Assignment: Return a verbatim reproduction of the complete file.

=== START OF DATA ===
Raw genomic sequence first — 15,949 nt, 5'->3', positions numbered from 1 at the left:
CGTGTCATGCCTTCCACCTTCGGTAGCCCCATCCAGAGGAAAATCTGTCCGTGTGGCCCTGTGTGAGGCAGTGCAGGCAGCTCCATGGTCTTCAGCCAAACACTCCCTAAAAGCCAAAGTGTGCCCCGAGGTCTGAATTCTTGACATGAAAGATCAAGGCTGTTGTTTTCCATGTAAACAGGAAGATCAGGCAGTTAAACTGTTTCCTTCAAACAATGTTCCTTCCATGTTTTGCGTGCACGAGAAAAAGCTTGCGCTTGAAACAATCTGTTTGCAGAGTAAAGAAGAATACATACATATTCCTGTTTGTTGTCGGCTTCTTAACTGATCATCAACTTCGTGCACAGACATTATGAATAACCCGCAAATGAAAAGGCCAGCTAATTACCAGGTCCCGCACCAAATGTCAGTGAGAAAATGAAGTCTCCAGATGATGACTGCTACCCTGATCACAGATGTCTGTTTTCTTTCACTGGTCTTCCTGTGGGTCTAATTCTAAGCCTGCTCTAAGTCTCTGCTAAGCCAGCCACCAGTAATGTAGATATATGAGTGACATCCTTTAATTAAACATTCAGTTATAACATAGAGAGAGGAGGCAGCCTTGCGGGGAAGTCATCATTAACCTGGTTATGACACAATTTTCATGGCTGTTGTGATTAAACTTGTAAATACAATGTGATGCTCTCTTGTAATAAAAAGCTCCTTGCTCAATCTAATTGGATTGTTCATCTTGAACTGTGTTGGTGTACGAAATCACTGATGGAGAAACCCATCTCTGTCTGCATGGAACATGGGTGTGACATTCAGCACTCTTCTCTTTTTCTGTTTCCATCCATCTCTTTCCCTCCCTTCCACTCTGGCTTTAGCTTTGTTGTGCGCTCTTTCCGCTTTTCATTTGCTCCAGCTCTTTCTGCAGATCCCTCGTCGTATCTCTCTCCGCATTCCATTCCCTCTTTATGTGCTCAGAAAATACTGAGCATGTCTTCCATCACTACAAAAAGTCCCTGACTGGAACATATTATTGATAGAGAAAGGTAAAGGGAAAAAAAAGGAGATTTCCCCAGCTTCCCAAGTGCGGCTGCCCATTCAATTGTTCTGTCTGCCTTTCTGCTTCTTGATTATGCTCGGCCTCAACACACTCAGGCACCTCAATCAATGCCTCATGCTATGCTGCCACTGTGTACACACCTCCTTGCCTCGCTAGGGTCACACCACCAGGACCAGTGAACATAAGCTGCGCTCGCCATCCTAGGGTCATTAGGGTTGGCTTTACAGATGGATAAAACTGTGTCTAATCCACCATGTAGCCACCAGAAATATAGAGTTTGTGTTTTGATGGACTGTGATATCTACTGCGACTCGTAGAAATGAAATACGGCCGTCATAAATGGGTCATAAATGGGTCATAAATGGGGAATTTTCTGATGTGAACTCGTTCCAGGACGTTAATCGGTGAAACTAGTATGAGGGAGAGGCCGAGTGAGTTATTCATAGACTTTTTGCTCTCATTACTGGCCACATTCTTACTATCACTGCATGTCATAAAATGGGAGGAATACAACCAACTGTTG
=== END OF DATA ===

Raw genomic sequence first — 15,949 nt, 5'->3', positions numbered from 1 at the left:
CGTGTCATGCCTTCCACCTTCGGTAGCCCCATCCAGAGGAAAATCTGTCCGTGTGGCCCTGTGTGAGGCAGTGCAGGCAGCTCCATGGTCTTCAGCCAAACACTCCCTAAAAGCCAAAGTGTGCCCCGAGGTCTGAATTCTTGACATGAAAGATCAAGGCTGTTGTTTTCCATGTAAACAGGAAGATCAGGCAGTTAAACTGTTTCCTTCAAACAATGTTCCTTCCATGTTTTGCGTGCACGAGAAAAAGCTTGCGCTTGAAACAATCTGTTTGCAGAGTAAAGAAGAATACATACATATTCCTGTTTGTTGTCGGCTTCTTAACTGATCATCAACTTCGTGCACAGACATTATGAATAACCCGCAAATGAAAAGGCCAGCTAATTACCAGGTCCCGCACCAAATGTCAGTGAGAAAATGAAGTCTCCAGATGATGACTGCTACCCTGATCACAGATGTCTGTTTTCTTTCACTGGTCTTCCTGTGGGTCTAATTCTAAGCCTGCTCTAAGTCTCTGCTAAGCCAGCCACCAGTAATGTAGATATATGAGTGACATCCTTTAATTAAACATTCAGTTATAACATAGAGAGAGGAGGCAGCCTTGCGGGGAAGTCATCATTAACCTGGTTATGACACAATTTTCATGGCTGTTGTGATTAAACTTGTAAATACAATGTGATGCTCTCTTGTAATAAAAAGCTCCTTGCTCAATCTAATTGGATTGTTCATCTTGAACTGTGTTGGTGTACGAAATCACTGATGGAGAAACCCATCTCTGTCTGCATGGAACATGGGTGTGACATTCAGCACTCTTCTCTTTTTCTGTTTCCATCCATCTCTTTCCCTCCCTTCCACTCTGGCTTTAGCTTTGTTGTGCGCTCTTTCCGCTTTTCATTTGCTCCAGCTCTTTCTGCAGATCCCTCGTCGTATCTCTCTCCGCATTCCATTCCCTCTTTATGTGCTCAGAAAATACTGAGCATGTCTTCCATCACTACAAAAAGTCCCTGACTGGAACATATTATTGATAGAGAAAGGTAAAGGGAAAAAAAAGGAGATTTCCCCAGCTTCCCAAGTGCGGCTGCCCATTCAATTGTTCTGTCTGCCTTTCTGCTTCTTGATTATGCTCGGCCTCAACACACTCAGGCACCTCAATCAATGCCTCATGCTATGCTGCCACTGTGTACACACCTCCTTGCCTCGCTAGGGTCACACCACCAGGACCAGTGAACATAAGCTGCGCTCGCCATCCTAGGGTCATTAGGGTTGGCTTTACAGATGGATAAAACTGTGTCTAATCCACCATGTAGCCACCAGAAATATAGAGTTTGTGTTTTGATGGACTGTGATATCTACTGCGACTCGTAGAAATGAAATACGGCCGTCATAAATGGGTCATAAATGGGTCATAAATGGGGAATTTTCTGATGTGAACTCGTTCCAGGACGTTAATCGGTGAAACTAGTATGAGGGAGAGGCCGAGTGAGTTATTCATAGACTTTTTGCTCTCATTACTGGCCACATTCTTACTATCACTGCATGTCATAAAATGGGAGGAATACAACCAACTGTTG